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Why is it that in most areas of modern life I am treated as an adult with choices that I can make, except when it comes to the medicines I might take?

Locked doorWhy is it that in most areas of modern life I am treated as an adult with choices that I can make, except when it comes to the medicines I might take?

If I take out a mortgage, a life policy, buy a car or book a holiday, I am in the driving seat. If I smoke or drink, both potentially hazardous to my health, I am still left with choice. Yet, when it comes to pharma products, I am reliant on others to make choices for me. This is paternalistic and way out of touch with the real world,which is changing fast.

I was in New York recently and watching television. I was interested to see that Pfizer runs prime time adverts on many channels informing the American public about their place in the economy and wider society. The ad plugged no product, but put the Pfizer brand centre stage. On many other channels, I witnessed direct-to-consumer (DTC) advertising promoting panoply of drugs covering many disease areas, including statins, products for erectile dysfunction and respiratory problems.

The ads were slick, attractive and not frightening, suggesting that I might like to discuss a particular product with my doctor or other health professional. In America, I sense that this is a reflection of a totally free market where the consumer expects to be informed of choices. In India, where I spend a good deal of time, the choice agenda is different because of necessity.

In rural parts of India, where doctors may be less available or too expensive, I can buy a whole range of products over-the-counter (OTC) from a pharmacist that in England would require the blessing of a doctor. I should add that the advice Indian pharmacists offer is excellent and sensible, they do not dispense without care and professionalism. The other area that is rapidly changing the pattern of medicines is the internet. It is now perfectly possible for well-informed and some not so well informed citizens to buy virtually any medications via the web.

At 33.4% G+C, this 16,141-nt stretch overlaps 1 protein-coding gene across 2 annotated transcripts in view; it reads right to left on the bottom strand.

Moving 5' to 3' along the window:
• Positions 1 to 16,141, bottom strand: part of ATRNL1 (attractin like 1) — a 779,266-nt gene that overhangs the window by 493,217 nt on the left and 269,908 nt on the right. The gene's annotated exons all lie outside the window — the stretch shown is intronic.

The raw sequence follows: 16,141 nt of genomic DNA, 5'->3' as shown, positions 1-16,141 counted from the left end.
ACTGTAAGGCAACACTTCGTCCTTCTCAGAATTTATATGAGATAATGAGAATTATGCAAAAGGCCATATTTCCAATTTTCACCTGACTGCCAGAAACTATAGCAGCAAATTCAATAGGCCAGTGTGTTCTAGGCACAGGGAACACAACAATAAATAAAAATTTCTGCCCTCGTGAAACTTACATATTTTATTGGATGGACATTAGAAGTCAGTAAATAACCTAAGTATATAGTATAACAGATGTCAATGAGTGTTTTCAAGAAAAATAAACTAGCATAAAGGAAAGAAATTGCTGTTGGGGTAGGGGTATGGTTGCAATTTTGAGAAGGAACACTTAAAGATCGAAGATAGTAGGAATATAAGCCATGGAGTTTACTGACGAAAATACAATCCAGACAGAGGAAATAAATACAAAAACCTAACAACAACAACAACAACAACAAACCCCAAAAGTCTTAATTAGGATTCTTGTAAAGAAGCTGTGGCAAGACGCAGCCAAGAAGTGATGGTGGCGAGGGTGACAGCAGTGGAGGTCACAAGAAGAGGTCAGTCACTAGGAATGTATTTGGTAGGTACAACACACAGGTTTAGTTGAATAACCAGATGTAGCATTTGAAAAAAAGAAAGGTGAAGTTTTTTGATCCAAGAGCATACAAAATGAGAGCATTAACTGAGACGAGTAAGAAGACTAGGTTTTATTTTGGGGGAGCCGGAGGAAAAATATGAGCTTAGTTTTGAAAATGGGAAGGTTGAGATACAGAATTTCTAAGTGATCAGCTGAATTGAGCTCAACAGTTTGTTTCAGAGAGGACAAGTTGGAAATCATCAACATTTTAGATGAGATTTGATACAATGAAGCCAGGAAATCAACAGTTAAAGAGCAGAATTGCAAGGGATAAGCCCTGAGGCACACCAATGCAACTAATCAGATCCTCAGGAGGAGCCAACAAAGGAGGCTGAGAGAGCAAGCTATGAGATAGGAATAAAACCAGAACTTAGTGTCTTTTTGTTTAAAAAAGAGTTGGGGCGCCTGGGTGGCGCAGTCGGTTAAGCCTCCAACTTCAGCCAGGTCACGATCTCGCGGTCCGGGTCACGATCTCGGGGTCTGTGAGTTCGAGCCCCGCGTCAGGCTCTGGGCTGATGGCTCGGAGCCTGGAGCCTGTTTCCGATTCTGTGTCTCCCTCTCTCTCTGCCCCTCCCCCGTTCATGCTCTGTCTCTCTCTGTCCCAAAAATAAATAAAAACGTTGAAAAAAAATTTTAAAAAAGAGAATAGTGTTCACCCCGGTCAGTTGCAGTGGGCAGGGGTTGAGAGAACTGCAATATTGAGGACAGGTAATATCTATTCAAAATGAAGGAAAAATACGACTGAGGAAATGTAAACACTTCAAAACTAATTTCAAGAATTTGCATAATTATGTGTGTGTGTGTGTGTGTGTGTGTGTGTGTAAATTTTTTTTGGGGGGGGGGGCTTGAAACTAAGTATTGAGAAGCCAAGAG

For and against
Simple technology is allowing greater freedom and choice to millions, yet in the UK and most of Europe we remain wedded to archaic models to govern who can take what. Why are pharma companies and doctors so against the expansion of OTC products and DTC marketing? For doctors, the monopoly on the control of the use of medicines is partly linked to their income. GPs who prescribe and dispense are also on a nice little earner. The GP, in particular, has immense control.

In hospital practice the power is as great but the personal financial incentives less so. There is a risk, however, that a financially pressed hospital may lean on doctors to prescribe the cheapest options to contain the drugs budget, hence a hidden conspiracy that might lead to the patient not getting the best option. The very nature of the funding of the NHS through general taxation makes us different from the US, but should that stop the patient from having the best information available to ask appropriate questions of prescribers?

The doctor monopoly on prescribing in the UK is being eroded. The implementation of non-doctor prescribing certainly has the potential to alter prescribing patterns over time, especially in long-term conditions, but progress is slow.  While the government has proposed to increase the number and range of OTC products, with the community pharmacist taking a greater role in medicines management, progress is slow and the expansion of OTC preparations remains under the control of the health professional and not the patient. Conservatism and paternalism lie at the heart of the health professions in the UK when it comes to prescribing.